Take the 2-minute tour ×
Stack Overflow is a question and answer site for professional and enthusiast programmers. It's 100% free, no registration required.

I would like to apply a function that returns a matrix to each row of a large data.table object (original file is around 30 GB, I have 80 GB ram), and get back a data.table object. I'd like to do it efficiently. My current approach is the following:

my.function <- function(x){
    alnRanges<-cigarToIRanges(x[6]);
    alnStarts<-start(alnRanges)+as.numeric(x[4])-1;
    alnEnds<-end(alnRanges)+as.numeric(x[4])-1;
    y<-x[-4];
    ys<-matrix(rep(y,length(alnRanges)),nrow=length(alnRanges),ncol=length(y),byrow=TRUE);
    ys<-cbind(ys,alnStarts,alnEnds);
    return(ys);     # ys is a matrix
}

    my.dt<-fread(my.file.name);
    my.list.of.matrices<-apply(my.dt,1,my.function);
    new.df<-do.call(rbind.data.frame,my.list.of.matrices);
    colnames(new.df)[1:14]<-colnames(my.dt)[-4];
    new.dt<-as.data.table(new.df);

Note1: I specify the my.function just to show that it returns a matrix, and that my apply line is therefore a list of matrices.

Note2: I am not sure how slow are the operations I am doing but seems that I could reduce the number of lines. For example, is it slow to convert a data frame to a data table for large objects?

Reproducible example:

Note that Arun and Roland made me think harder about the problem so I am still working on it... may be that I do not need these lines...

I want to take a sam file, and then create a new coordinates file where each read is split according to its CIGAR field.

My sam file:
qname   rname   pos cigar
2218    chr1    24613476    42M2S
2067    chr1    87221030    44M
2129    chr1    79702717    44M
2165    chr1    43113438    44M
2086    chr1    52155089    4M921N40M

code:

library("data.table");
library("GenomicRanges");

sam2bed <- function(x){
    alnRanges<-cigarToIRanges(x[4]);
    alnStarts<-start(alnRanges)+as.numeric(x[3])-1;
    alnEnds<-end(alnRanges)+as.numeric(x[3])-1;
    #y<-as.data.frame(x[,pos:=NULL]);
    #ys<-y[rep(seq_len(nrow(y)),length(alnRanges)),];
    y<-x[-3];
    ys<-matrix(rep(y,length(alnRanges)),nrow=length(alnRanges),ncol=length(y),byrow=TRUE);
    ys<-cbind(ys,alnStarts,alnEnds);
    return(ys);
}


sam.chr.dt<-fread(sam.parent.chr.file);
setnames(sam.chr.dt,old=c("V1","V2","V3","V4"),new=c("qname","rname","pos","cigar"));
bed.chr.lom<-apply(sam.chr.dt,1,sam2bed);
> bed.chr.lom
[[1]]
                           alnStarts  alnEnds   
[1,] "2218" "chr1" "42M2S" "24613476" "24613517"

[[2]]
                         alnStarts  alnEnds   
[1,] "2067" "chr1" "44M" "87221030" "87221073"

[[3]]
                         alnStarts  alnEnds   
[1,] "2129" "chr1" "44M" "79702717" "79702760"

[[4]]
                         alnStarts  alnEnds   
[1,] "2165" "chr1" "44M" "43113438" "43113481"

[[5]]
                               alnStarts  alnEnds   
[1,] "2086" "chr1" "4M921N40M" "52155089" "52155092"
[2,] "2086" "chr1" "4M921N40M" "52156014" "52156053"

bed.chr.df<-do.call(rbind.data.frame,bed.chr.lom);

> bed.chr.df
    V1   V2        V3 alnStarts  alnEnds
1 2218 chr1     42M2S  24613476 24613517
2 2067 chr1       44M  87221030 87221073
3 2129 chr1       44M  79702717 79702760
4 2165 chr1       44M  43113438 43113481
5 2086 chr1 4M921N40M  52155089 52155092
6 2086 chr1 4M921N40M  52156014 52156053

bed.chr.dt<-as.data.table(bed.chr.df);

> bed.chr.dt
     V1   V2        V3 alnStarts  alnEnds
1: 2218 chr1     42M2S  24613476 24613517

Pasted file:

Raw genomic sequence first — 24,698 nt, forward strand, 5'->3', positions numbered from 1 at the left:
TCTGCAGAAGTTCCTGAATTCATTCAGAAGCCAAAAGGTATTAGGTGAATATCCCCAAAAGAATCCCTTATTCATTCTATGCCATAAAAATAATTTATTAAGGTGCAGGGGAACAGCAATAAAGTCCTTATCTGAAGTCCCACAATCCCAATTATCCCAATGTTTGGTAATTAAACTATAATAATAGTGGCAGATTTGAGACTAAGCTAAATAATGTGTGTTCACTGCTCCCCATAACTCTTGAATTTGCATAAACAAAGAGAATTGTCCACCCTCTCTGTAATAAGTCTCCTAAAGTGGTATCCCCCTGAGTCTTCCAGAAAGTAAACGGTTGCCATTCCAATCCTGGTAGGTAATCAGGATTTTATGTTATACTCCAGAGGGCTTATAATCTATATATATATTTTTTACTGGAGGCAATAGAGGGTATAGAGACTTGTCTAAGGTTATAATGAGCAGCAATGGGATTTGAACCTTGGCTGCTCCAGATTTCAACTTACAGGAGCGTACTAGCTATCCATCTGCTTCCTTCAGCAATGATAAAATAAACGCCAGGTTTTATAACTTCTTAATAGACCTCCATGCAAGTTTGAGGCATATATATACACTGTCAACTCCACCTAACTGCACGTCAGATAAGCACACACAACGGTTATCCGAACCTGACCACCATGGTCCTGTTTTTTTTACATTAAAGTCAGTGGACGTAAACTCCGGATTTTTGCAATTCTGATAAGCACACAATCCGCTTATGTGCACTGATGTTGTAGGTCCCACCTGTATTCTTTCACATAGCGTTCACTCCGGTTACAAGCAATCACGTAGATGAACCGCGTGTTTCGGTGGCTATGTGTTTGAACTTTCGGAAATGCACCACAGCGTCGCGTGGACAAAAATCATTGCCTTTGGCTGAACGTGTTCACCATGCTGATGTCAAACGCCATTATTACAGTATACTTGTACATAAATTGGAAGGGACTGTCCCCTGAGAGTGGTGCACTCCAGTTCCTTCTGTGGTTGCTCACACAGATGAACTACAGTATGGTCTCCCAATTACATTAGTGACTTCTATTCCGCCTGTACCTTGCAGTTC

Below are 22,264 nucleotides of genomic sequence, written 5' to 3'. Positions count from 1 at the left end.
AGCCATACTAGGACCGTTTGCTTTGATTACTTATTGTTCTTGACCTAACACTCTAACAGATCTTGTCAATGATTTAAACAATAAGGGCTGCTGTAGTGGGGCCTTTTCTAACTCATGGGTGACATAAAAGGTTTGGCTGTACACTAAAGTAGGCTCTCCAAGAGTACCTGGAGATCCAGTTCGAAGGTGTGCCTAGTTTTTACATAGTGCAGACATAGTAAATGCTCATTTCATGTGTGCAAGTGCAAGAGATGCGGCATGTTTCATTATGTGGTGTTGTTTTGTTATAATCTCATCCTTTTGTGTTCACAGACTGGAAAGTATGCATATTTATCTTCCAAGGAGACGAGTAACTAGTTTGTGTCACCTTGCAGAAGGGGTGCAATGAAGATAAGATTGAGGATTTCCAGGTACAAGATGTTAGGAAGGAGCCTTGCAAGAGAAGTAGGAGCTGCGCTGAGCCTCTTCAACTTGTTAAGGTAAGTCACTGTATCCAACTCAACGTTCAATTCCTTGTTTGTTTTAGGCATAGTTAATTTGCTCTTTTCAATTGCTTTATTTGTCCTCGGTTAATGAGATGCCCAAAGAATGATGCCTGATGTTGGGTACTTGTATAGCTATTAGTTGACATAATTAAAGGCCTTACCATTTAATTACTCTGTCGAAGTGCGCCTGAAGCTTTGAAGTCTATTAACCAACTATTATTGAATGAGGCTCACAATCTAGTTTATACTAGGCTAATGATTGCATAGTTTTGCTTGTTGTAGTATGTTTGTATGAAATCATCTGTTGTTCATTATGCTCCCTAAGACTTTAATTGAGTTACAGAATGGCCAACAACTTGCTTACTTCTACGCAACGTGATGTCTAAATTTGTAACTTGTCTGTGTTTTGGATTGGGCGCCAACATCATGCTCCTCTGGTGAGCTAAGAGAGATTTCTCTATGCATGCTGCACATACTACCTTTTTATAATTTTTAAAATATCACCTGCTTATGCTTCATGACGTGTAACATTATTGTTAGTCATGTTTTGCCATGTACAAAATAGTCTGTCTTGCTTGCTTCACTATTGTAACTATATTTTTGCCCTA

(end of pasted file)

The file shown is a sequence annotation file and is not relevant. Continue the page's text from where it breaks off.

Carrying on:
2: 2067 chr1       44M  87221030 87221073
3: 2129 chr1       44M  79702717 79702760
4: 2165 chr1       44M  43113438 43113481
5: 2086 chr1 4M921N40M  52155089 52155092
6: 2086 chr1 4M921N40M  52156014 52156053
share|improve this question
    
You shouldn't need (and use) apply with data.table. The goal should be avoiding copies. Please provide reproducible data and explain what you are actually trying to do. –  Roland Sep 21 '13 at 15:43
    
@Roland, I need to apply a function to each row of the data.table. If I shouldn't use apply then I am not sure what else I could do, I am not familiar with data tables, but I do know they are much faster than data frames. Trying to produce an example... –  Dnaiel Sep 21 '13 at 15:47
1  
As I said, provide a working example (including data and necessary packages) and tell us what you want to achieve. You won't get the advantages of data.table if you mix it with apply. –  Roland Sep 21 '13 at 15:52
3  
I see that you are using iranges. You should be working with bam/Sam files? You should explain what you are trying to do. Because there is no efficient way to using data.table with apply. You just apply your function to every row... And it will be slow or not depending on the number of rows and the time per row. –  Arun Sep 21 '13 at 16:00
    
@Arun, thanks, you are right, I am using sam/bam files. –  Dnaiel Sep 21 '13 at 16:14

1 Answer 1

up vote 3 down vote accepted

Assuming ff is your data.table, how about this?

splits <- cigarToIRangesListByAlignment(ff$cigar, ff$pos, reduce.ranges = TRUE)
widths <- width(attr(splits, 'partitioning'))
cbind(data.table(qname=rep.int(ff$qname, widths), 
            rname=rep.int(ff$rname, widths)), as.data.frame(splits))

   qname rname space    start      end width
1:  2218  chr1     1 24613476 24613517    42
2:  2067  chr1     2 87221030 87221073    44
3:  2129  chr1     3 79702717 79702760    44
4:  2165  chr1     4 43113438 43113481    44
5:  2086  chr1     5 52155089 52155092     4
6:  2086  chr1     5 52156014 52156053    40
share|improve this answer
    
thanks a lot! great suggestions. I am also researching on rsamtools, and iranges because maybe I can change all my code to this approach... thanks! –  Dnaiel Sep 21 '13 at 17:18

Your Answer

 
discard

By posting your answer, you agree to the privacy policy and terms of service.

Not the answer you're looking for? Browse other questions tagged or ask your own question.